And the Emmy Goes To ...

Joe O'Neill, senior director of visual media, displays his 2023 Emmy Award. Photo by Dan Loh.

Joe O'Neill, senior director of visual media, displays his 2023 Emmy Award. Photo by Dan Loh.

Video about College Farm project garners Emmy Award

by MaryAlice Bitts-Jackson

Senior Director of Visual Media Joe O’Neill knows a great story when he encounters one. And as soon as he heard about Dickinson’s biogas project, his news sense was on alert. “From the start, this project checked off a lot of boxes,” O’Neill explains. “I knew a video about it would have wide and broad appeal.”

Sure enough, O’Neill’s “Beer to Biogas” video was a hit. And this month, it garnered an Emmy Award. The honor brings fresh attention to a distinctively Dickinson program and marks the 10th Emmy and 25th Emmy nomination of O’Neill’s career.

Anatomy of a hit video

O’Neill came to Dickinson in 2014 after a decade in the news industry, covering breaking news, elections and national debates. While he occasionally misses the adrenaline rush of his former profession, he appreciates the more strategic approach his current post brings. Rather than going where the news leads him, he now assesses potential video and photography subjects and methods in terms of whether and how they might help the college advance its goals. And he’s always thinking about the best possible approaches he can take.

“I love analyzing videos—what works, or doesn’t work—and figuring out why,” O’Neill explains.

The “Beer to Biogas” video took root about a year ago, as O’Neill chatted with the College Farm’s assistant director and energy projects manager, Matt Steiman. Steiman mentioned that he was about to pick up barrels of spent grain at downtown Carlisle’s Molly Pitcher Brewing Company. The brewery waste, otherwise destined for a landfill, would then be converted into a green-energy source via the farm’s recently upgraded biodigester system.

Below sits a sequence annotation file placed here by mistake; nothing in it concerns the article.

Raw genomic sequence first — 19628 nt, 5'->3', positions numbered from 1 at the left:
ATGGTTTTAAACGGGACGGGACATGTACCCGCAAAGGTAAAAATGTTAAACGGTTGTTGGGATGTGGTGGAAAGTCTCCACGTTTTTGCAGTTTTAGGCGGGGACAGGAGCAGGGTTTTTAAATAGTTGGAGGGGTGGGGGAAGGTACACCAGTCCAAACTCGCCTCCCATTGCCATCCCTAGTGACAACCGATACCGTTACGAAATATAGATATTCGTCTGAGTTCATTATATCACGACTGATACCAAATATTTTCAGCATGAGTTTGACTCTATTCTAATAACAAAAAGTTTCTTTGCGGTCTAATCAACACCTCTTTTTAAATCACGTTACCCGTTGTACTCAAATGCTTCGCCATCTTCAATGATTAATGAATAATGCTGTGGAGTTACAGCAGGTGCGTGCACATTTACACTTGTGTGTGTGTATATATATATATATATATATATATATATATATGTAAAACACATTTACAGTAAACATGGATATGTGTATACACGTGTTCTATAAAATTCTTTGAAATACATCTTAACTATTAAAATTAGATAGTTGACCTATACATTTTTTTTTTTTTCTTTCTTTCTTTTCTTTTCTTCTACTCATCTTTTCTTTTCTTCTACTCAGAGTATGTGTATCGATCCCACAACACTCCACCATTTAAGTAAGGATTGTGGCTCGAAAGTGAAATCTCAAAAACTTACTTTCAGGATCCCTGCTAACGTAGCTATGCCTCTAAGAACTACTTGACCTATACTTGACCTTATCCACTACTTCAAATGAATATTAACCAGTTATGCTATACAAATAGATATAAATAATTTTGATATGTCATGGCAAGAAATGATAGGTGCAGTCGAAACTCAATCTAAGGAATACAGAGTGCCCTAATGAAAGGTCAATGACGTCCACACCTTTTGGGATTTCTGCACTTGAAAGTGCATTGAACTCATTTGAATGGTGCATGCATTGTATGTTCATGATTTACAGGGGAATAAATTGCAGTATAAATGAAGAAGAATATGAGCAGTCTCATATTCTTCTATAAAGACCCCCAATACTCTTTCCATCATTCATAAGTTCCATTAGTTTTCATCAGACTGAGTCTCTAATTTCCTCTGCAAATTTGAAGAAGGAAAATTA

Here was an opportunity to communicate key messages about the college’s identity and values. O’Neill also knew that a video about this program could attract local, national and international interest, hold an audience’s attention and spark an emotional response.

“This project is uniquely tied to both Dickinson and Carlisle, it has a lot of visual elements in a variety of locations, and, perhaps most important, it has a problem/solution storyline,” he explains.  

Puzzle with too many pieces

Shoehorning the work in between more time-sensitive, quick-turnaround projects, O’Neill shot sequences in several locations and fashioned those clips into a compelling storyline. It took about six months to complete.

“It’s like assembling a jigsaw puzzle with many more pieces than needed,” he says, “and it was a fun challenge to figure out the order of elements and how to transition from location to location. The visuals had to move between the brewery, bar, farm and laboratory in a way that wasn’t jarring to the audience.”

Full steam ahead!

During an Oct. 9, black-tie ceremony, the Mid-Atlantic chapter of the National Academy of Television Arts and Sciences named O’Neill’s “Beer to Biogas” video the 2023 winner in the “Health/Environment/Science—Short Form Content” category. O’Neill’s Emmy will be displayed, on rotation, at the College Farm and at Molly Pitcher.

While he’s honored by the accolade, O’Neill’s attention is focused squarely on the Dickinson stories yet to be told. He looks forward to partnering with members of the Dickinson community in the days and months ahead.

“In news, you never know if you are going to be welcomed when you show up to a scene or event. But I have experienced an overwhelming amount of kindness and cooperation from our faculty, staff, alumni and, especially, students, and a willingness to work with me on telling the Dickinson story,” he says.


Published October 24, 2023